Industrial CAN networks generally cover much longer distances than a vehicle, meaning that the problem of signal ringing hampering efficient network designs may end up being even more costly. CAN SIC is able to unlock new ways for designers to reduce cable costs. Or you can use it to achieve a higher data rate on the same harness.

Furthermore, existing cables might be fixed in place—for instance, routed through the walls or floors of a factory—making them expensive to upgrade or adapt. With CAN SIC transceivers, it’s possible to increase the data rate of the network without having to modify the physical cabling.

Warehouse robots, drones, and other systems face the same sort of network issues as automobiles do, including limited routing space and weight constraints. Despite the relative short distances between nodes, the complexity of the network can grow due the need for redundancy—a secondary network that can be engaged in the event the primary network fails. CAN SIC aims to optimize both the primary and redundant network for cost, weight, and data rate.

Removing signal ringing from the network CAN SIC also enables more flexibility in bus termination. Standard CAN FD requires dual termination, preferably at the end nodes of a network to guarantee signal integrity. CAN SIC could enable a single termination at a central node, facilitating a simplified overall electronic control unit (ECU) design with standard end nodes.

On top of that, CAN SIC offers improved electromagnetic compatibility (EMC) performance compared to standard CAN transceivers. This makes it a fit in applications with high interference levels and enclosed metal casings, such as UAVs.

Are changes required at the software/firmware level to implement CAN SIC?

In principle, no. CAN SIC is a drop-in replacement to a standard CAN transceiver, making upgrading very simple. Due to the backwards compatibility to the existing CAN standard and interoperability with standard CAN transceivers, no additional software or silicon should be needed.

How will NXP and other vendors bring CAN SIC to market?

NXP is deploying CAN SIC technology in the new TJA146x CAN SIC transceiver family. The family spans a Standby Mode transceiver (TJA1462) and a Sleep Mode transceiver (TJA1463), both of which come in SO and HVSON packages. This is a first generation of devices to cover the most common automotive and industrial uses, but our expectation is that this technology will expand into a wider range of products in the near future.

Is CAN SIC covered by a standard?

Yes, it is. We determined the best way for the market to take full advantage of CAN SIC was to standardize it. In cooperation with other industry stakeholders, NXP defined the CiA-601-4 standard, which prescribes the functional description, timing behavior, and EMC performance of CAN SIC.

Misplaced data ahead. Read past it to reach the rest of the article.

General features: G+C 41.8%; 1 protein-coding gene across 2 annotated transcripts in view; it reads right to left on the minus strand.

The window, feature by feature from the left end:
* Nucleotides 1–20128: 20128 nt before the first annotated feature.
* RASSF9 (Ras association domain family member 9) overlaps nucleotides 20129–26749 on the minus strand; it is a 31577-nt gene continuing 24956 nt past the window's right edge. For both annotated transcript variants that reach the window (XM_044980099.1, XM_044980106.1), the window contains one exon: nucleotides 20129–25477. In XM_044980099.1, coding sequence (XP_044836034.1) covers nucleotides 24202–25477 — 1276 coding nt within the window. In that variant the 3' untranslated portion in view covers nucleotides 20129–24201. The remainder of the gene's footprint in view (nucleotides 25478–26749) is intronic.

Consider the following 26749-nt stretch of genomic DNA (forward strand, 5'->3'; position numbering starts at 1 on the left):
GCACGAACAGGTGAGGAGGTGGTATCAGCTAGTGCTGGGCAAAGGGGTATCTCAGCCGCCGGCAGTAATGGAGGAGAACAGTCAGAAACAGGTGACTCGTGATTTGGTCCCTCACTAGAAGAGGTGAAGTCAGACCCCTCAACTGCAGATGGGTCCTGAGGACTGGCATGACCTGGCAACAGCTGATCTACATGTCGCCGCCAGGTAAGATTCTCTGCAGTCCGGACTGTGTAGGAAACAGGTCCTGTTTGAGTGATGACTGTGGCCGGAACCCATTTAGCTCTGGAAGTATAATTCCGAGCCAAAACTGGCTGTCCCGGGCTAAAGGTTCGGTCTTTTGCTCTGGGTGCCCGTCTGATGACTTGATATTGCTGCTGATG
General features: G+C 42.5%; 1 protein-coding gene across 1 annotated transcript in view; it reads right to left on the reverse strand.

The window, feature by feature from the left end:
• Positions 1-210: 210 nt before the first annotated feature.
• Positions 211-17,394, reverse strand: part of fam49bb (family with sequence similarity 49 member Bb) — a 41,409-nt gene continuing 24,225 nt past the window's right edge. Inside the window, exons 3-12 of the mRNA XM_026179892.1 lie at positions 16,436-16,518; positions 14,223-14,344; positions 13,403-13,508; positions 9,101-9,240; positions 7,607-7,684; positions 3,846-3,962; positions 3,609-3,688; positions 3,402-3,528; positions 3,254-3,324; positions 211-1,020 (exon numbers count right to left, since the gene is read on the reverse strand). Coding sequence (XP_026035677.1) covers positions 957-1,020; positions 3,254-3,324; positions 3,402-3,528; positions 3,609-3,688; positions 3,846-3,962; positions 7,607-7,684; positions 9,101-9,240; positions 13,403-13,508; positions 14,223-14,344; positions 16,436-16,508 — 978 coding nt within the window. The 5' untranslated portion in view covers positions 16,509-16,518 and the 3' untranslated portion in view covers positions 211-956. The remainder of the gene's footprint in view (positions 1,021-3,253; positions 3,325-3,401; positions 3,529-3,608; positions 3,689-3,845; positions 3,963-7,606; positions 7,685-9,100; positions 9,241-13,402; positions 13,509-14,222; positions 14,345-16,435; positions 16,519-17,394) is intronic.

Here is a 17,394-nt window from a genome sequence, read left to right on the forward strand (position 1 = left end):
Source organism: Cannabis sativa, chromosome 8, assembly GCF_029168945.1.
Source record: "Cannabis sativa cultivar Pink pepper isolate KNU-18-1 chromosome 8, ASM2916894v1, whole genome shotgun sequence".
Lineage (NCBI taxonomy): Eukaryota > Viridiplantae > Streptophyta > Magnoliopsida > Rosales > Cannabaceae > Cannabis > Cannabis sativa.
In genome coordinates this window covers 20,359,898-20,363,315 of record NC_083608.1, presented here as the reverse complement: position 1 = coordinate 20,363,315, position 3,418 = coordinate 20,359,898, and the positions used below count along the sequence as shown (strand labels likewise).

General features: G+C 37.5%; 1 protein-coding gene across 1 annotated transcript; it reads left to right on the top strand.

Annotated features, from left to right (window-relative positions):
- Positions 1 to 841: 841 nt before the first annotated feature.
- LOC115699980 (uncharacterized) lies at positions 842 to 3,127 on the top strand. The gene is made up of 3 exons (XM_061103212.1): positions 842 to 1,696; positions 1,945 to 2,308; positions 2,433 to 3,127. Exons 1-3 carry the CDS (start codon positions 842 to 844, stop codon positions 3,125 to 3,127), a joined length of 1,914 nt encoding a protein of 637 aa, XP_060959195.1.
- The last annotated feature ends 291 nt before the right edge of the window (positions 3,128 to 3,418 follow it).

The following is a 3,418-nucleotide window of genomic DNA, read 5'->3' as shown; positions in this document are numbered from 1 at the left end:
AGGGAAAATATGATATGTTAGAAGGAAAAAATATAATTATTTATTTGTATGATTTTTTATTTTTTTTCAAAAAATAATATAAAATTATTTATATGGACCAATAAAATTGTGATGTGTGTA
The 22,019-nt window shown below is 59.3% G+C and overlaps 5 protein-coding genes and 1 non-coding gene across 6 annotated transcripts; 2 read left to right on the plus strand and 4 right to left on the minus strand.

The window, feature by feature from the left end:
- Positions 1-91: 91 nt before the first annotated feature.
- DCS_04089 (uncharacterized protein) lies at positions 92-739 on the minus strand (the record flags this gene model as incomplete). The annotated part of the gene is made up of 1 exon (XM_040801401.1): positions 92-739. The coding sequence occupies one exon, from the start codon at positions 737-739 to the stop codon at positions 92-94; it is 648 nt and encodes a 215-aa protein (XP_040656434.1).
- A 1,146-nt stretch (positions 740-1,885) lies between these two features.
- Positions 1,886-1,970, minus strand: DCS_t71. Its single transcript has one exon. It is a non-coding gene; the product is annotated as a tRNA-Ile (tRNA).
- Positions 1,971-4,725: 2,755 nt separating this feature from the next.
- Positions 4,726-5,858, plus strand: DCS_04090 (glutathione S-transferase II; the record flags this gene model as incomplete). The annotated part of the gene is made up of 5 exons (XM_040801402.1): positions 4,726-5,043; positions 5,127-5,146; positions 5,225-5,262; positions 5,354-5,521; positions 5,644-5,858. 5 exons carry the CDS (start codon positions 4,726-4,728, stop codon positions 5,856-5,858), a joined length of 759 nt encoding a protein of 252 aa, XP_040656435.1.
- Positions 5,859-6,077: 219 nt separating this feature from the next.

Standardization creates a clear definition of CAN SIC and its requirements, and functions as a guideline for users and suppliers. This helps other semiconductor suppliers develop and offer interoperable devices with this technology as well.

Would automotive OEMs need to have their systems tested differently if they implement CAN SIC (instead of CAN FD, for instance)?

No. CAN SIC has been designed to fit into the standard network testing and development process, so no additional steps are needed for implementation. Network architects today typically simulate their network to ensure reliable operation with respect to signal ringing. The same method can be used to show the improvements of CAN SIC transceivers in the network.

NXP has worked with many customers and OEMs on testing and employing CAN SIC and offers simulation services to assess different topologies. This also helps them identify further improvements that can be made to their network designs to maximize the impact of this technology.

NXP’s CAN SIC solution is fully compliant to industry-standard EMC and ESD tests for CAN, meaning there are no changes in testing.

Can you explain where you think CAN Signal Improvement Capability fits in the networking landscape with CAN XL coming down the pipeline?

CAN SIC extends the potential of CAN FD—without requiring new microcontrollers or software changes. It is just a simple replacement to the CAN transceiver.

CAN XL is still in the definition and development phase. Looking ahead, though, CAN XL is planned to push data rates to more than 10 Mb/s while supporting up to 2048 bytes of payload (Fig. 4). That will exceed the potential of CAN SIC, but use of CAN XL will require new microcontrollers that support the protocol. As a result, an extensive upgrade of all ECUs on a network will be needed to run CAN XL.